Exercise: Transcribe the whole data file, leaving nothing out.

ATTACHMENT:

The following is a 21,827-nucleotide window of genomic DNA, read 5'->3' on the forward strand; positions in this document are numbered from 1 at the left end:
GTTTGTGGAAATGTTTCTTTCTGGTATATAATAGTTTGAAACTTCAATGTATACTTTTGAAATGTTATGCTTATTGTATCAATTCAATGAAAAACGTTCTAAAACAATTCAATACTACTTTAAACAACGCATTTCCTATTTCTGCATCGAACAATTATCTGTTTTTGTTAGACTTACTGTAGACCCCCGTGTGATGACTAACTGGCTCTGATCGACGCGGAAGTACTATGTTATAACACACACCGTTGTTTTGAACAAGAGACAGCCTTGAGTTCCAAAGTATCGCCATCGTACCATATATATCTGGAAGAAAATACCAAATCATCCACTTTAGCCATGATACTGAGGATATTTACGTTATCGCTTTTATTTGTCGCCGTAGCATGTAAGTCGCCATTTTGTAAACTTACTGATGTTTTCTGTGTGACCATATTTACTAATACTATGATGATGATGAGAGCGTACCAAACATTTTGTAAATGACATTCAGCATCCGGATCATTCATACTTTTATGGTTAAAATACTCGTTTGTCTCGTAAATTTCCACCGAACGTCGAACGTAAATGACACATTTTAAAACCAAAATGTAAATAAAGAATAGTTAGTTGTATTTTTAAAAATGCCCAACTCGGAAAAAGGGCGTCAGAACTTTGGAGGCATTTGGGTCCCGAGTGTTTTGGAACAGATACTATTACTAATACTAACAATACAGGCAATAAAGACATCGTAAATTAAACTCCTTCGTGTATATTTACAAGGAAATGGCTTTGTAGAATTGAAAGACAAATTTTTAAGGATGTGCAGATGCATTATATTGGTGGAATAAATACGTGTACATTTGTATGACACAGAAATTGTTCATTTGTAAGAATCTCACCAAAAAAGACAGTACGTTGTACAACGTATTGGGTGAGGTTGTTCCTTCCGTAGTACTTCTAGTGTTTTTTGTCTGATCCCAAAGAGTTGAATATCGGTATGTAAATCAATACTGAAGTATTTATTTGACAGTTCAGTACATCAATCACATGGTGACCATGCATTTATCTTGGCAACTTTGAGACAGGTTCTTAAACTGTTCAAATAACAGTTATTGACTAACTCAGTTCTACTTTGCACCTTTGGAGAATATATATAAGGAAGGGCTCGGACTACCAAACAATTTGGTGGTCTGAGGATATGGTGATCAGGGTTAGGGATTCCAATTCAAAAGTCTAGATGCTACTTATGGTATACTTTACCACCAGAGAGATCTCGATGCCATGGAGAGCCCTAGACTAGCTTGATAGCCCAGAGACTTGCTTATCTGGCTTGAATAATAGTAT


The following is a 21,827-nucleotide window of genomic DNA, read 5'->3' on the forward strand; positions in this document are numbered from 1 at the left end:
GTTTGTGGAAATGTTTCTTTCTGGTATATAATAGTTTGAAACTTCAATGTATACTTTTGAAATGTTATGCTTATTGTATCAATTCAATGAAAAACGTTCTAAAACAATTCAATACTACTTTAAACAACGCATTTCCTATTTCTGCATCGAACAATTATCTGTTTTTGTTAGACTTACTGTAGACCCCCGTGTGATGACTAACTGGCTCTGATCGACGCGGAAGTACTATGTTATAACACACACCGTTGTTTTGAACAAGAGACAGCCTTGAGTTCCAAAGTATCGCCATCGTACCATATATATCTGGAAGAAAATACCAAATCATCCACTTTAGCCATGATACTGAGGATATTTACGTTATCGCTTTTATTTGTCGCCGTAGCATGTAAGTCGCCATTTTGTAAACTTACTGATGTTTTCTGTGTGACCATATTTACTAATACTATGATGATGATGAGAGCGTACCAAACATTTTGTAAATGACATTCAGCATCCGGATCATTCATACTTTTATGGTTAAAATACTCGTTTGTCTCGTAAATTTCCACCGAACGTCGAACGTAAATGACACATTTTAAAACCAAAATGTAAATAAAGAATAGTTAGTTGTATTTTTAAAAATGCCCAACTCGGAAAAAGGGCGTCAGAACTTTGGAGGCATTTGGGTCCCGAGTGTTTTGGAACAGATACTATTACTAATACTAACAATACAGGCAATAAAGACATCGTAAATTAAACTCCTTCGTGTATATTTACAAGGAAATGGCTTTGTAGAATTGAAAGACAAATTTTTAAGGATGTGCAGATGCATTATATTGGTGGAATAAATACGTGTACATTTGTATGACACAGAAATTGTTCATTTGTAAGAATCTCACCAAAAAAGACAGTACGTTGTACAACGTATTGGGTGAGGTTGTTCCTTCCGTAGTACTTCTAGTGTTTTTTGTCTGATCCCAAAGAGTTGAATATCGGTATGTAAATCAATACTGAAGTATTTATTTGACAGTTCAGTACATCAATCACATGGTGACCATGCATTTATCTTGGCAACTTTGAGACAGGTTCTTAAACTGTTCAAATAACAGTTATTGACTAACTCAGTTCTACTTTGCACCTTTGGAGAATATATATAAGGAAGGGCTCGGACTACCAAACAATTTGGTGGTCTGAGGATATGGTGATCAGGGTTAGGGATTCCAATTCAAAAGTCTAGATGCTACTTATGGTATACTTTACCACCAGAGAGATCTCGATGCCATGGAGAGCCCTAGACTAGCTTGATAGCCCAGAGACTTGCTTATCTGGCTTGAATAATAGTAT